History of Wapello County, Iowa

The aim of the publishers of this volume has been to secure for the historic portion thereof full and accurate information respecting all subjects therein treated, and to present the data thus gathered in a clear and impartial manner. If, as is their hope, they have succeeded in this endeavor, the credit is mainly due to the diligent and exhaustive research of that well-known pioneer resident of Wapello county, Capt. S. B. Evans, of Ottuma, whose high character and recognized ability as an editor and author have brought him prominently before the people of the Hawkeye State. His patient and conscientious labor in the compilation and presentation of facts is shown in the historical port on of this volume. This record gives an elaborate description of the land and its aboriginal occupants before the opening of the "New Purchase," and a comprehensive account of the organization of the county, and of the leading events in the stages of its development from 1843 to the present time, as set forth in the table of contents. Certain subjects which Captain Evans hoped to introduce have been omitted for lack of requisite data, but all topics and occurrences are included which are essential to the usefulness of the history. Although the purpose of the author was to limit the narrative to the close of 1900, he has deemed it proper to touch on some matters overlapping that period. For any possible errors that may occur in the work, the indulgence of our readers is asked.

The reviews of resolute and strenuous lives, which make up the biographical department of the volume, and whose authorship for the most part is entirely independent of that of the history, are admirably adapted to foster local ties, to inculcate patriotism and to emphasize the rewards of industry, dominated by intelligent purpose. They constitute a most appropriate medium of perpetuating personal annals and will be of incalculable value to the descendants of those therein commemorated. They bring into bold relief careers of enterprise and thrift and make manifest valid claims to honorable distinction. If "Biography is the only true History." it is obviously the duty of men of the present time to preserve in this enduring form the story of their lives in order that their posterity may dwell on the successful struggles thus recorded, and profit by their example. These sketches, replete with stirring incidents and intense experiences, will naturally prove to most of the readers of this book its most attractive feature.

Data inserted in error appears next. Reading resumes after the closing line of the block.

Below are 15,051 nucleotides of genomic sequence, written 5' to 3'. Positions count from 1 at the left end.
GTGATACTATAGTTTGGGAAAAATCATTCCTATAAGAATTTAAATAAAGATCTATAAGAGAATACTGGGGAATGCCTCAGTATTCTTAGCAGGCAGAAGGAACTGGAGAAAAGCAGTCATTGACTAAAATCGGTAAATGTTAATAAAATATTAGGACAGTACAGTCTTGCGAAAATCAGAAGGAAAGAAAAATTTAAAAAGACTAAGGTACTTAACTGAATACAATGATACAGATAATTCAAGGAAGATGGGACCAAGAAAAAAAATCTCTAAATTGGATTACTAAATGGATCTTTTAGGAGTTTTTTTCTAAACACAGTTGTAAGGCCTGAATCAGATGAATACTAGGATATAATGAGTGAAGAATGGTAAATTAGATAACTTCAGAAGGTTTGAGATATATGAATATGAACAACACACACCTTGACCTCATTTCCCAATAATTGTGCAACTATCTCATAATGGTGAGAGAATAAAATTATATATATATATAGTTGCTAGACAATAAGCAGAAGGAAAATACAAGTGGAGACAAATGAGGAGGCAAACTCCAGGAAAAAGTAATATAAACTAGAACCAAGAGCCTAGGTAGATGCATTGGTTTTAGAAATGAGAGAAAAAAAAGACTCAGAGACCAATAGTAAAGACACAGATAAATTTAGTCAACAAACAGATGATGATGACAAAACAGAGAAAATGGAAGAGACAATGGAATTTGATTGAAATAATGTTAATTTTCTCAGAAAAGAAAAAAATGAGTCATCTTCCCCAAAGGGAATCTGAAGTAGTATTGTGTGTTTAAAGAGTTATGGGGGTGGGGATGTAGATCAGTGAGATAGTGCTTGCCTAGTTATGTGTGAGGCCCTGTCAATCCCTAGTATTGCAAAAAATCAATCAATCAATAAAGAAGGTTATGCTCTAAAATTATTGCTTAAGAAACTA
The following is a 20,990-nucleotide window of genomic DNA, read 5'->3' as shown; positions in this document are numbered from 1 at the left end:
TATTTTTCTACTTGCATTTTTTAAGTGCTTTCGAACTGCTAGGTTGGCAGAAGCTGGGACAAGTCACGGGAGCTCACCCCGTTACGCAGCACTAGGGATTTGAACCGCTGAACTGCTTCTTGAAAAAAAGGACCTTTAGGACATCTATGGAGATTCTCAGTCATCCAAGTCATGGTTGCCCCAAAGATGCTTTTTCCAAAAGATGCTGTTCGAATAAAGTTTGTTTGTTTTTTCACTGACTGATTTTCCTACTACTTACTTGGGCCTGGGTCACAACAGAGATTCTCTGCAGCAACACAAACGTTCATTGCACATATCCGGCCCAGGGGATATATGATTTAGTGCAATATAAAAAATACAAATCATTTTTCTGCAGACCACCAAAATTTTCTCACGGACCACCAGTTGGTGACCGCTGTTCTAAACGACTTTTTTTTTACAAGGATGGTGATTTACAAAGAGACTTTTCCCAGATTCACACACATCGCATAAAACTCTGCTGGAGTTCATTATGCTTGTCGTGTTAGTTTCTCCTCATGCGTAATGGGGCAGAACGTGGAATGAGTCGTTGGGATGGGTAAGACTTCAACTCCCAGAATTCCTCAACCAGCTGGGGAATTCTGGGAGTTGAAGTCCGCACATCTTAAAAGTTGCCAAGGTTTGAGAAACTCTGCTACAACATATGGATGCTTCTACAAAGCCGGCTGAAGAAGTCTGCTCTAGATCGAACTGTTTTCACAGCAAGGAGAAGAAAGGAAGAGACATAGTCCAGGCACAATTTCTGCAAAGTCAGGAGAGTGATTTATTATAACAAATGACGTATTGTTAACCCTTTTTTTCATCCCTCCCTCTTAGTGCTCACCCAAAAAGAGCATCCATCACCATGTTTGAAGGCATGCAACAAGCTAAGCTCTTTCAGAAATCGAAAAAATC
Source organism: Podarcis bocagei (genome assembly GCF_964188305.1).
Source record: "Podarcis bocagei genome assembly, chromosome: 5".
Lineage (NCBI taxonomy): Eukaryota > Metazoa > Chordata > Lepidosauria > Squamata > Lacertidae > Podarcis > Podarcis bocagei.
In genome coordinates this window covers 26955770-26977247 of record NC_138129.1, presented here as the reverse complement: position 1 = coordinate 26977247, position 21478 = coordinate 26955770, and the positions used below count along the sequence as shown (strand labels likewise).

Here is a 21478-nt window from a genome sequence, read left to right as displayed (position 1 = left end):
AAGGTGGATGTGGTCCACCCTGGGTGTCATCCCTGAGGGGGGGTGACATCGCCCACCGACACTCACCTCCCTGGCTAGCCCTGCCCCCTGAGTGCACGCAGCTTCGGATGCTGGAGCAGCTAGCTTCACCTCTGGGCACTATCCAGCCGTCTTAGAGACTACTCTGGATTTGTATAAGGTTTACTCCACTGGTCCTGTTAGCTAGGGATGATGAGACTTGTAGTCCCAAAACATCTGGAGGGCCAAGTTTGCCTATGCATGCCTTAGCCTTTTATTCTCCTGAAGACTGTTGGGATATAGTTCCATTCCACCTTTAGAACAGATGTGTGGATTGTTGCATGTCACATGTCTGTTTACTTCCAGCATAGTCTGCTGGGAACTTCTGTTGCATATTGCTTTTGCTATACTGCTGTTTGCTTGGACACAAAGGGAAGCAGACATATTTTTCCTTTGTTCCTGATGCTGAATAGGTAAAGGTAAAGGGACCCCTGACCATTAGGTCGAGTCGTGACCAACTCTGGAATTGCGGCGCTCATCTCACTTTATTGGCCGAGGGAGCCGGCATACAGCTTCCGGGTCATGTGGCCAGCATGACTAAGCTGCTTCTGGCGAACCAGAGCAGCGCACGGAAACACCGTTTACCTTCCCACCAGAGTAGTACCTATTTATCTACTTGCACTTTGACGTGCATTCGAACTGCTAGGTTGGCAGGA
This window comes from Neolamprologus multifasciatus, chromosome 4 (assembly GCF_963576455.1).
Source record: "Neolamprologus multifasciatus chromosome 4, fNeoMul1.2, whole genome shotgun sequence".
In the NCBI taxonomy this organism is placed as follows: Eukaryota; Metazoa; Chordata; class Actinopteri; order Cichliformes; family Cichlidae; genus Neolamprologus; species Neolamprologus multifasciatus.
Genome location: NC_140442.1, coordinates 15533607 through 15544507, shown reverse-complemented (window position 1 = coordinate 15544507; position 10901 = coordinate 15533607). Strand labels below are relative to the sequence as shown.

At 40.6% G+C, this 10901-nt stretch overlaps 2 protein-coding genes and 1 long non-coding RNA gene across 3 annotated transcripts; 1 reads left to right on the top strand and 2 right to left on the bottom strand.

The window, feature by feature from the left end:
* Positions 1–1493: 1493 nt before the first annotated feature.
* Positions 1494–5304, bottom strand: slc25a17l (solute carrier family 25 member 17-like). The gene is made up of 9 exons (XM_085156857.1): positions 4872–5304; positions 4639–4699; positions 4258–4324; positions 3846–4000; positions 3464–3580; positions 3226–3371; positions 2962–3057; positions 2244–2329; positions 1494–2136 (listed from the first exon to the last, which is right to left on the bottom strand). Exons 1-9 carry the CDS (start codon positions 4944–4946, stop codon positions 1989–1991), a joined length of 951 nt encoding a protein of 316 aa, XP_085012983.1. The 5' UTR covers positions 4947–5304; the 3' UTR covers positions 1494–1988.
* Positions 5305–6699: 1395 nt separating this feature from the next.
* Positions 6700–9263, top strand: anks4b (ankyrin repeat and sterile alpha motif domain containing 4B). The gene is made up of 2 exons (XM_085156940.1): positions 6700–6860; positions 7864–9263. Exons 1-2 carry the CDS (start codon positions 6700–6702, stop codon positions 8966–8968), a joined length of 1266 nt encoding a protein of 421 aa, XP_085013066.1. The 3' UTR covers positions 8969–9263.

In the aggregate of personal memoirs, thus collated, will be found a vivid epitome of the growth of Wapello county, which will fitly supplement the historic statement; for the development of the county is identified with that of the men and women to whom it is attributable. The publishers have endeavored in the preparation of the work to pass over no feature of it slightingly, but to give heed to the minutest details, and thus to invest it with a substantial accuracy which no other treatment would afford. The result has amply justified the care thus exercised, for in our belief no more reliable production, under the circumstances, could be laid before its readers.

We have given special prominence to the portraits of representative citizens, which appear throughout this volume, and believe they will prove a most interesting feature of the work. We have sought to illustrate the different spheres of industrial and professional achievement as conspicuously as possible. To those who have kindly interested themselves in the successful preparation of this work, and who have voluntarily contributed most useful information and data, we herewith tender our grateful acknowledgment.